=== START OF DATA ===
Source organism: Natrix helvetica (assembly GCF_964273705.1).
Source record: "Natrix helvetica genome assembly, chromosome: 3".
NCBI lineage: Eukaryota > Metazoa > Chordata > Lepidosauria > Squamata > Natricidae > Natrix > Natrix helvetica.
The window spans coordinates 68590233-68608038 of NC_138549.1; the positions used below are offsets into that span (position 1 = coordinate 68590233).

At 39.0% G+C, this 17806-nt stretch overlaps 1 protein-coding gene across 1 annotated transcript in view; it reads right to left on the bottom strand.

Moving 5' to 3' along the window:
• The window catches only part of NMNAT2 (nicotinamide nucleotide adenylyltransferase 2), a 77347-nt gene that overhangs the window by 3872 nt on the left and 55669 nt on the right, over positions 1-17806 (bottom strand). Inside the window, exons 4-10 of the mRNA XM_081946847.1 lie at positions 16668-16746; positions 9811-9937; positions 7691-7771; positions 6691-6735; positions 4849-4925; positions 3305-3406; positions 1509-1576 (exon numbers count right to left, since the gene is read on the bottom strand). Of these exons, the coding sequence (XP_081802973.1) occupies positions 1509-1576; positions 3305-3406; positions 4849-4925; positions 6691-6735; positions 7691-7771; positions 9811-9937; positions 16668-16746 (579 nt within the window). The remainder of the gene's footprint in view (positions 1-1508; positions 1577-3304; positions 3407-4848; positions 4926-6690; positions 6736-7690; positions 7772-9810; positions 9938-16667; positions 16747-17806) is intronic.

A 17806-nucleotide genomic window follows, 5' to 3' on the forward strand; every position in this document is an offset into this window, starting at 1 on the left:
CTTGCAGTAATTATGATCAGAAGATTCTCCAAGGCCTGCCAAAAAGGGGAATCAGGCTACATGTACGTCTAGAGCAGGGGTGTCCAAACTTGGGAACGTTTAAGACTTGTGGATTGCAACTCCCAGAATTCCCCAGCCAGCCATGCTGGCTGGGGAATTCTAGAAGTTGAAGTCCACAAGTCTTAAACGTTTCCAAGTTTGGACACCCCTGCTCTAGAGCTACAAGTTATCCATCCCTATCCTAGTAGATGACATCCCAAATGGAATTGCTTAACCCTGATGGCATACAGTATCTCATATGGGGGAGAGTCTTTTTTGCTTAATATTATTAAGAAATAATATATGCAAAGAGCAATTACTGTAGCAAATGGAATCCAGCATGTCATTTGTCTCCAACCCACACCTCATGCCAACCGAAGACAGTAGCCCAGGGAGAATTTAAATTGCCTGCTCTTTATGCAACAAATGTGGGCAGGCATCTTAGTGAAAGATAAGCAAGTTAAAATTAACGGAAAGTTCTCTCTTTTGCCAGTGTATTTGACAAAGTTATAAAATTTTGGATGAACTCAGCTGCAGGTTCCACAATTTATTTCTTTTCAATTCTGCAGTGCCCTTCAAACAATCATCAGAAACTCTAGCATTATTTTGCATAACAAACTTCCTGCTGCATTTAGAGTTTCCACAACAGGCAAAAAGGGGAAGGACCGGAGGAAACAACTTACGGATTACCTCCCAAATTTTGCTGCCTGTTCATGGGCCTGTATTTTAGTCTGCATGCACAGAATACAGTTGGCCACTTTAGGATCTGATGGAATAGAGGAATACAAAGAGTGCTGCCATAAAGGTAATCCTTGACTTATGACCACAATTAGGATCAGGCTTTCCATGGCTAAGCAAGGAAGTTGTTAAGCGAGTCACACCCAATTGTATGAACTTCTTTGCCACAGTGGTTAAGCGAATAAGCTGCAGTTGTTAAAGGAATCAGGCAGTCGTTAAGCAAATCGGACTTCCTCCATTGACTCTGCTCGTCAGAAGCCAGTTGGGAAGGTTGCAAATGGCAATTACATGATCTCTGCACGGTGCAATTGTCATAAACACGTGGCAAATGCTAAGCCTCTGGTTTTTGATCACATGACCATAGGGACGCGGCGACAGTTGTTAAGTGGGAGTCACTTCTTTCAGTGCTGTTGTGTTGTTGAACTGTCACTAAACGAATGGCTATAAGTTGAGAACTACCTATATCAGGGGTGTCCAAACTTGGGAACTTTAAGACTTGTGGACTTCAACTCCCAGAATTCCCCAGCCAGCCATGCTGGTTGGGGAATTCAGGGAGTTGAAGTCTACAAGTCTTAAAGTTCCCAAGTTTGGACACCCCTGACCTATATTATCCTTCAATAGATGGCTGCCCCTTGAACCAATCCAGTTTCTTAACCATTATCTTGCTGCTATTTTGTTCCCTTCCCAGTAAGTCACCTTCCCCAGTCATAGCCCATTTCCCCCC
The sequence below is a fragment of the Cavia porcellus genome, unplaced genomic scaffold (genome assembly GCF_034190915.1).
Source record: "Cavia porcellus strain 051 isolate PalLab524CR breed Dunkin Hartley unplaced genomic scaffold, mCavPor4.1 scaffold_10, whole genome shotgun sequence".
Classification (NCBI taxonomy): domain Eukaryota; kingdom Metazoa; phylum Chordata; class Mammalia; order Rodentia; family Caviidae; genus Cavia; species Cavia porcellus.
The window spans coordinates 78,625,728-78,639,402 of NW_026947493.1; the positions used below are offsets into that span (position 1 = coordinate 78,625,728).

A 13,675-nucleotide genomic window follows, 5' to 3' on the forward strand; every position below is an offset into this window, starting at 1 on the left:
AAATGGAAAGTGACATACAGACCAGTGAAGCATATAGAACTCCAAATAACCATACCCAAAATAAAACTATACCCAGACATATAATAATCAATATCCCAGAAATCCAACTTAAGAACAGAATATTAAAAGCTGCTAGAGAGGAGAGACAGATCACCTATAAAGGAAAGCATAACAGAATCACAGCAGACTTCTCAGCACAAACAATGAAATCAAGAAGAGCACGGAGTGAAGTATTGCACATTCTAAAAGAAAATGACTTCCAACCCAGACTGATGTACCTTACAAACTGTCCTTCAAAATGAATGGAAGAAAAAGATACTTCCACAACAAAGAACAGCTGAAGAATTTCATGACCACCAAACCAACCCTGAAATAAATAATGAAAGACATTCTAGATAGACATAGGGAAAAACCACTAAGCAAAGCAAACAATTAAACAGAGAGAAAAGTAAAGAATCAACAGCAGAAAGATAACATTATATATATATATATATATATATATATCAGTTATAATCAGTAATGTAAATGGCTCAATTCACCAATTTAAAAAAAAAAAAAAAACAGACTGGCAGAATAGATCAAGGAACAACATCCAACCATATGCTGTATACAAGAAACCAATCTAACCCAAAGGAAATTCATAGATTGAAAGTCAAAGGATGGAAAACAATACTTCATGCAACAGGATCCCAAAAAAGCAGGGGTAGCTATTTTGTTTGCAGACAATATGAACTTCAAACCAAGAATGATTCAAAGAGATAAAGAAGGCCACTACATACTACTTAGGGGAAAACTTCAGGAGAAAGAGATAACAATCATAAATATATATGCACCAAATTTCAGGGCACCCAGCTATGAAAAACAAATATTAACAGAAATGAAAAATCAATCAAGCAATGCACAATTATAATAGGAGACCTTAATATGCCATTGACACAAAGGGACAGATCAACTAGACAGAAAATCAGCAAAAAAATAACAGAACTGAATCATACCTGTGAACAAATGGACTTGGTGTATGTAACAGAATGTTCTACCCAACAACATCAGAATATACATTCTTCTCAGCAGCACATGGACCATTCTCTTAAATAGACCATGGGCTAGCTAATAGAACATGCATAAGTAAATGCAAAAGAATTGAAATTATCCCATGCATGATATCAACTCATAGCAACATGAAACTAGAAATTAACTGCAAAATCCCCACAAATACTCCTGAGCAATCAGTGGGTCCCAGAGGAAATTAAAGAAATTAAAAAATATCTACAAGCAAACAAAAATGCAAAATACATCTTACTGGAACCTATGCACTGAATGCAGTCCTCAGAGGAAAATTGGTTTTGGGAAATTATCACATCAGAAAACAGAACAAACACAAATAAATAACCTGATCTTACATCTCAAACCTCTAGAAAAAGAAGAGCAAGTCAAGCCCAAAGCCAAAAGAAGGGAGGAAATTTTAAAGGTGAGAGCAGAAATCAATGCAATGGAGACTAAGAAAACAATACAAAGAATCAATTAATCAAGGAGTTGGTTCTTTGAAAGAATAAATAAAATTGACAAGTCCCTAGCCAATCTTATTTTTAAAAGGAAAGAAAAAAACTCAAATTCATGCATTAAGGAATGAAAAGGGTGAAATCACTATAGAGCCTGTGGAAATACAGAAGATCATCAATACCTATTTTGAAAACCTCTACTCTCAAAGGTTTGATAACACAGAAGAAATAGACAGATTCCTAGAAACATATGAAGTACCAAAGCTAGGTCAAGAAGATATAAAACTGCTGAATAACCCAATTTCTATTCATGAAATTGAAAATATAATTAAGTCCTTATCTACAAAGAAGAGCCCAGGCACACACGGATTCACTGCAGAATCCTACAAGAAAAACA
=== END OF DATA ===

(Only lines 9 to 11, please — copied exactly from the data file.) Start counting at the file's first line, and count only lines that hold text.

CTTGCAGTAATTATGATCAGAAGATTCTCCAAGGCCTGCCAAAAAGGGGAATCAGGCTACATGTACGTCTAGAGCAGGGGTGTCCAAACTTGGGAACGTTTAAGACTTGTGGATTGCAACTCCCAGAATTCCCCAGCCAGCCATGCTGGCTGGGGAATTCTAGAAGTTGAAGTCCACAAGTCTTAAACGTTTCCAAGTTTGGACACCCCTGCTCTAGAGCTACAAGTTATCCATCCCTATCCTAGTAGATGACATCCCAAATGGAATTGCTTAACCCTGATGGCATACAGTATCTCATATGGGGGAGAGTCTTTTTTGCTTAATATTATTAAGAAATAATATATGCAAAGAGCAATTACTGTAGCAAATGGAATCCAGCATGTCATTTGTCTCCAACCCACACCTCATGCCAACCGAAGACAGTAGCCCAGGGAGAATTTAAATTGCCTGCTCTTTATGCAACAAATGTGGGCAGGCATCTTAGTGAAAGATAAGCAAGTTAAAATTAACGGAAAGTTCTCTCTTTTGCCAGTGTATTTGACAAAGTTATAAAATTTTGGATGAACTCAGCTGCAGGTTCCACAATTTATTTCTTTTCAATTCTGCAGTGCCCTTCAAACAATCATCAGAAACTCTAGCATTATTTTGCATAACAAACTTCCTGCTGCATTTAGAGTTTCCACAACAGGCAAAAAGGGGAAGGACCGGAGGAAACAACTTACGGATTACCTCCCAAATTTTGCTGCCTGTTCATGGGCCTGTATTTTAGTCTGCATGCACAGAATACAGTTGGCCACTTTAGGATCTGATGGAATAGAGGAATACAAAGAGTGCTGCCATAAAGGTAATCCTTGACTTATGACCACAATTAGGATCAGGCTTTCCATGGCTAAGCAAGGAAGTTGTTAAGCGAGTCACACCCAATTGTATGAACTTCTTTGCCACAGTGGTTAAGCGAATAAGCTGCAGTTGTTAAAGGAATCAGGCAGTCGTTAAGCAAATCGGACTTCCTCCATTGACTCTGCTCGTCAGAAGCCAGTTGGGAAGGTTGCAAATGGCAATTACATGATCTCTGCACGGTGCAATTGTCATAAACACGTGGCAAATGCTAAGCCTCTGGTTTTTGATCACATGACCATAGGGACGCGGCGACAGTTGTTAAGTGGGAGTCACTTCTTTCAGTGCTGTTGTGTTGTTGAACTGTCACTAAACGAATGGCTATAAGTTGAGAACTACCTATATCAGGGGTGTCCAAACTTGGGAACTTTAAGACTTGTGGACTTCAACTCCCAGAATTCCCCAGCCAGCCATGCTGGTTGGGGAATTCAGGGAGTTGAAGTCTACAAGTCTTAAAGTTCCCAAGTTTGGACACCCCTGACCTATATTATCCTTCAATAGATGGCTGCCCCTTGAACCAATCCAGTTTCTTAACCATTATCTTGCTGCTATTTTGTTCCCTTCCCAGTAAGTCACCTTCCCCAGTCATAGCCCATTTCCCCCC
The sequence below is a fragment of the Cavia porcellus genome, unplaced genomic scaffold (genome assembly GCF_034190915.1).
Source record: "Cavia porcellus strain 051 isolate PalLab524CR breed Dunkin Hartley unplaced genomic scaffold, mCavPor4.1 scaffold_10, whole genome shotgun sequence".